The fighting was intense. It took the Marines six days to clear six blocks. “After six days, we had developed a routine that consisted of violent assault supported by heavy automatic weapons fire,” he recalled. “Once the enemy return fire was suppressed, a fire team of five marines would rush into a building and run from room to room tossing in fragmentation grenades and spraying each room with automatic fire from their M-16 rifles. After many days without sleep and little food, these assaults became mechanical. Many of us were like walking dead.”
The horror of the war, the stench of unburied bodies, the total confusion of combat, the physical exhaustion of the soldiers and the deadening of the soldiers’ sensitivity to killing are hard for most people to understand, Lambert said. But these elements also make Mary’s intervention in the carnage, violence, and filth of that particular battle all the more extraordinary, he added.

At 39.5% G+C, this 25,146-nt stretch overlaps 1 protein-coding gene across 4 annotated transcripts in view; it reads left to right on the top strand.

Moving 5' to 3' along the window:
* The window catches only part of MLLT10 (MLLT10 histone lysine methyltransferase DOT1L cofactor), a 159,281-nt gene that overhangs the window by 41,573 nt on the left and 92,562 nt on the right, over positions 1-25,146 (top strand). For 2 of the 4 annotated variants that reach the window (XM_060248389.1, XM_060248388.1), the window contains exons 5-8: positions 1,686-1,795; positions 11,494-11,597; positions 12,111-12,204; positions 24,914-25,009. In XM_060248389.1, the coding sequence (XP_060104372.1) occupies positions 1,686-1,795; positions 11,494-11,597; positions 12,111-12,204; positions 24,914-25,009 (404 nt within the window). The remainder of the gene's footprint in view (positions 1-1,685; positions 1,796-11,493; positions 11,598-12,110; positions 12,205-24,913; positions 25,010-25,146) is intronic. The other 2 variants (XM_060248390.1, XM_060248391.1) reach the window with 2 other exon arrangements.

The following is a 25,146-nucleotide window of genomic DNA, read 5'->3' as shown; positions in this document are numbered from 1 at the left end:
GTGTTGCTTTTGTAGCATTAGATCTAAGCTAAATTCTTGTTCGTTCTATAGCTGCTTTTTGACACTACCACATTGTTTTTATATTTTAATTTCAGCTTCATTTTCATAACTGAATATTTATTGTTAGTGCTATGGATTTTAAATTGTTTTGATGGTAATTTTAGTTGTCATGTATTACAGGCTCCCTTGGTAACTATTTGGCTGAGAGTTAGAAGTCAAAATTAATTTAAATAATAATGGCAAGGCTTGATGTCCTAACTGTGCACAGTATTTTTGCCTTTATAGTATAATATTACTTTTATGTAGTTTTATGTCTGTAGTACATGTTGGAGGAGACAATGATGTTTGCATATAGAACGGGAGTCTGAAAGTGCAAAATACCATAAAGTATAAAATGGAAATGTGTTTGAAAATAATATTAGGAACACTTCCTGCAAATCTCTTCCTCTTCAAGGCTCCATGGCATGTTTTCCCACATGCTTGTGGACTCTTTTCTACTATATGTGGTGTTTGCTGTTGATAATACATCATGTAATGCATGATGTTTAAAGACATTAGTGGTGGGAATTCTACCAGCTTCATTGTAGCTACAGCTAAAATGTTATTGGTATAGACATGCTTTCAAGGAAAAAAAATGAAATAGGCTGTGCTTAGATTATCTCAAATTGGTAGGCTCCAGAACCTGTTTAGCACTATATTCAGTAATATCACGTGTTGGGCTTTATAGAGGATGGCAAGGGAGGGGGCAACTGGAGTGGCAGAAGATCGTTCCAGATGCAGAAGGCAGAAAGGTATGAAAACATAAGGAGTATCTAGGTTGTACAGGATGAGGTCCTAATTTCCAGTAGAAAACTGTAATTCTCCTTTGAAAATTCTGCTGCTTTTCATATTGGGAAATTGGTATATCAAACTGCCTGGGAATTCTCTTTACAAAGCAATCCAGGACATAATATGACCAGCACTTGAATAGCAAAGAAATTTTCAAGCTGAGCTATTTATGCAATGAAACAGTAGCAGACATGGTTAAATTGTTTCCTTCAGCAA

Lambert’s reinforced platoon, which had started out with 65 marines, had dwindled to 20 effectives in six days of continuous fighting. That’s when H Company Commander Captain Ron Christmas gave Lambert the order to clear a Catholic church near the Phu Cam canal. The church was suspected of being the location of the machine gun nest that had fired at the convoy a week earlier. “I issued a brief order to my three squad-leaders to clear the churchyard and check the church itself,” said Lambert. “I gave special attention to the bell tower.” Lambert ran into the church with his assaulting fire team. He noticed a basement staircase descending from a low door in the back of the church. He decided to check that out himself.